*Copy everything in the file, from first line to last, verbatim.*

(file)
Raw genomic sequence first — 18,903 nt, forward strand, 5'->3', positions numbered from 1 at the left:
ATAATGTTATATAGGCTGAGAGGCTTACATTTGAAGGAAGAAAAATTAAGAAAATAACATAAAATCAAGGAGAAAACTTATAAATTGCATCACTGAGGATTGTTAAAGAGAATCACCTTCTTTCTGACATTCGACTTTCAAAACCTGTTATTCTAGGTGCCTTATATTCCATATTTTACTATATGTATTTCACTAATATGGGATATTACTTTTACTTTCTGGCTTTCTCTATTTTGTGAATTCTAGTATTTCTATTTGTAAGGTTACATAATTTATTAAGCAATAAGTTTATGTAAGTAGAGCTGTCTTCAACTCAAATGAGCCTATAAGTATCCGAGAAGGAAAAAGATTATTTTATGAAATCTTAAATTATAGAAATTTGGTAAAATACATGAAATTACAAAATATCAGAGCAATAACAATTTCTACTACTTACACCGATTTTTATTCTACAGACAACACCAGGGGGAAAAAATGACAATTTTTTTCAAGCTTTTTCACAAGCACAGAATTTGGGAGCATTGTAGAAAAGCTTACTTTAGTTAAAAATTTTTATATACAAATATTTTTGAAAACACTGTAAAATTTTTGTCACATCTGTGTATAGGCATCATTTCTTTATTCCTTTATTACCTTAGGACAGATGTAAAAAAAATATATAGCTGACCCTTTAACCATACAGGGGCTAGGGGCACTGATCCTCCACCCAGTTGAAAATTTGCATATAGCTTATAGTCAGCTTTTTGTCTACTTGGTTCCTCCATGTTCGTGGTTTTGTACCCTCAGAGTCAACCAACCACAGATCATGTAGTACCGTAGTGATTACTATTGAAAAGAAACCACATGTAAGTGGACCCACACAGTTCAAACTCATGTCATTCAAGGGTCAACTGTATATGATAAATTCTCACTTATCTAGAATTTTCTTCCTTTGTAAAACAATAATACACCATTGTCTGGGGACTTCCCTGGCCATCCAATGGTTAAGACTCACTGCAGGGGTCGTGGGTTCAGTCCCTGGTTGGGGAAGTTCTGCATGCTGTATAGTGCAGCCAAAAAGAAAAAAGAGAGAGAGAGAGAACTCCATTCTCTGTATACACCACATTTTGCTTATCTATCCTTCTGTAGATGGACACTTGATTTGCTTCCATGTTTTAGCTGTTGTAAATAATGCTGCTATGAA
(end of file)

Raw genomic sequence first — 18,903 nt, forward strand, 5'->3', positions numbered from 1 at the left:
ATAATGTTATATAGGCTGAGAGGCTTACATTTGAAGGAAGAAAAATTAAGAAAATAACATAAAATCAAGGAGAAAACTTATAAATTGCATCACTGAGGATTGTTAAAGAGAATCACCTTCTTTCTGACATTCGACTTTCAAAACCTGTTATTCTAGGTGCCTTATATTCCATATTTTACTATATGTATTTCACTAATATGGGATATTACTTTTACTTTCTGGCTTTCTCTATTTTGTGAATTCTAGTATTTCTATTTGTAAGGTTACATAATTTATTAAGCAATAAGTTTATGTAAGTAGAGCTGTCTTCAACTCAAATGAGCCTATAAGTATCCGAGAAGGAAAAAGATTATTTTATGAAATCTTAAATTATAGAAATTTGGTAAAATACATGAAATTACAAAATATCAGAGCAATAACAATTTCTACTACTTACACCGATTTTTATTCTACAGACAACACCAGGGGGAAAAAATGACAATTTTTTTCAAGCTTTTTCACAAGCACAGAATTTGGGAGCATTGTAGAAAAGCTTACTTTAGTTAAAAATTTTTATATACAAATATTTTTGAAAACACTGTAAAATTTTTGTCACATCTGTGTATAGGCATCATTTCTTTATTCCTTTATTACCTTAGGACAGATGTAAAAAAAATATATAGCTGACCCTTTAACCATACAGGGGCTAGGGGCACTGATCCTCCACCCAGTTGAAAATTTGCATATAGCTTATAGTCAGCTTTTTGTCTACTTGGTTCCTCCATGTTCGTGGTTTTGTACCCTCAGAGTCAACCAACCACAGATCATGTAGTACCGTAGTGATTACTATTGAAAAGAAACCACATGTAAGTGGACCCACACAGTTCAAACTCATGTCATTCAAGGGTCAACTGTATATGATAAATTCTCACTTATCTAGAATTTTCTTCCTTTGTAAAACAATAATACACCATTGTCTGGGGACTTCCCTGGCCATCCAATGGTTAAGACTCACTGCAGGGGTCGTGGGTTCAGTCCCTGGTTGGGGAAGTTCTGCATGCTGTATAGTGCAGCCAAAAAGAAAAAAGAGAGAGAGAGAGAACTCCATTCTCTGTATACACCACATTTTGCTTATCTATCCTTCTGTAGATGGACACTTGATTTGCTTCCATGTTTTAGCTGTTGTAAATAATGCTGCTATGAA